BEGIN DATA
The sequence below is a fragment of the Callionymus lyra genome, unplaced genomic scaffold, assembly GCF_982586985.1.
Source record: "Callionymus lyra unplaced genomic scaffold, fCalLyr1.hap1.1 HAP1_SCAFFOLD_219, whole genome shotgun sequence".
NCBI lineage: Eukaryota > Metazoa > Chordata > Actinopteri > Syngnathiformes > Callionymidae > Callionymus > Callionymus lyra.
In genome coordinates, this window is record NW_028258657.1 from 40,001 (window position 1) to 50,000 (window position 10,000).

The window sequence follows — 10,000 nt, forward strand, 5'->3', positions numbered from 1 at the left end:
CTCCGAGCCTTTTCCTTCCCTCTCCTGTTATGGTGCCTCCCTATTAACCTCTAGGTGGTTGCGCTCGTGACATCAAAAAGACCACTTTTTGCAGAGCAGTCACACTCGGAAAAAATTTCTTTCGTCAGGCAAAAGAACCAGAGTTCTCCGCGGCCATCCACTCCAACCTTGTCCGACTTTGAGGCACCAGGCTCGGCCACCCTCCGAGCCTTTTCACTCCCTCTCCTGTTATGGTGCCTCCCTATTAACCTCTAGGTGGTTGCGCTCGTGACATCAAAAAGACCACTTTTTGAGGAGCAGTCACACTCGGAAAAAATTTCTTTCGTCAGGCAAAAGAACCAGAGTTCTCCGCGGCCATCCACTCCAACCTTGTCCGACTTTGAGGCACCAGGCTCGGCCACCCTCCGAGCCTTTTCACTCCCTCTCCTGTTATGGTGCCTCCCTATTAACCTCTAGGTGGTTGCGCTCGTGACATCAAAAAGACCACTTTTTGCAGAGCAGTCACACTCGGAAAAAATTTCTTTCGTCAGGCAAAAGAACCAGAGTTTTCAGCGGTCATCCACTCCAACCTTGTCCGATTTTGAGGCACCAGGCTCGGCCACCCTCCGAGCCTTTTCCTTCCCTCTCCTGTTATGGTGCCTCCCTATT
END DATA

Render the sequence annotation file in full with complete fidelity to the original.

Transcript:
The sequence below is a fragment of the Callionymus lyra genome, unplaced genomic scaffold, assembly GCF_982586985.1.
Source record: "Callionymus lyra unplaced genomic scaffold, fCalLyr1.hap1.1 HAP1_SCAFFOLD_219, whole genome shotgun sequence".
NCBI lineage: Eukaryota > Metazoa > Chordata > Actinopteri > Syngnathiformes > Callionymidae > Callionymus > Callionymus lyra.
In genome coordinates, this window is record NW_028258657.1 from 40,001 (window position 1) to 50,000 (window position 10,000).

The window sequence follows — 10,000 nt, forward strand, 5'->3', positions numbered from 1 at the left end:
CTCCGAGCCTTTTCCTTCCCTCTCCTGTTATGGTGCCTCCCTATTAACCTCTAGGTGGTTGCGCTCGTGACATCAAAAAGACCACTTTTTGCAGAGCAGTCACACTCGGAAAAAATTTCTTTCGTCAGGCAAAAGAACCAGAGTTCTCCGCGGCCATCCACTCCAACCTTGTCCGACTTTGAGGCACCAGGCTCGGCCACCCTCCGAGCCTTTTCACTCCCTCTCCTGTTATGGTGCCTCCCTATTAACCTCTAGGTGGTTGCGCTCGTGACATCAAAAAGACCACTTTTTGAGGAGCAGTCACACTCGGAAAAAATTTCTTTCGTCAGGCAAAAGAACCAGAGTTCTCCGCGGCCATCCACTCCAACCTTGTCCGACTTTGAGGCACCAGGCTCGGCCACCCTCCGAGCCTTTTCACTCCCTCTCCTGTTATGGTGCCTCCCTATTAACCTCTAGGTGGTTGCGCTCGTGACATCAAAAAGACCACTTTTTGCAGAGCAGTCACACTCGGAAAAAATTTCTTTCGTCAGGCAAAAGAACCAGAGTTTTCAGCGGTCATCCACTCCAACCTTGTCCGATTTTGAGGCACCAGGCTCGGCCACCCTCCGAGCCTTTTCCTTCCCTCTCCTGTTATGGTGCCTCCCTATT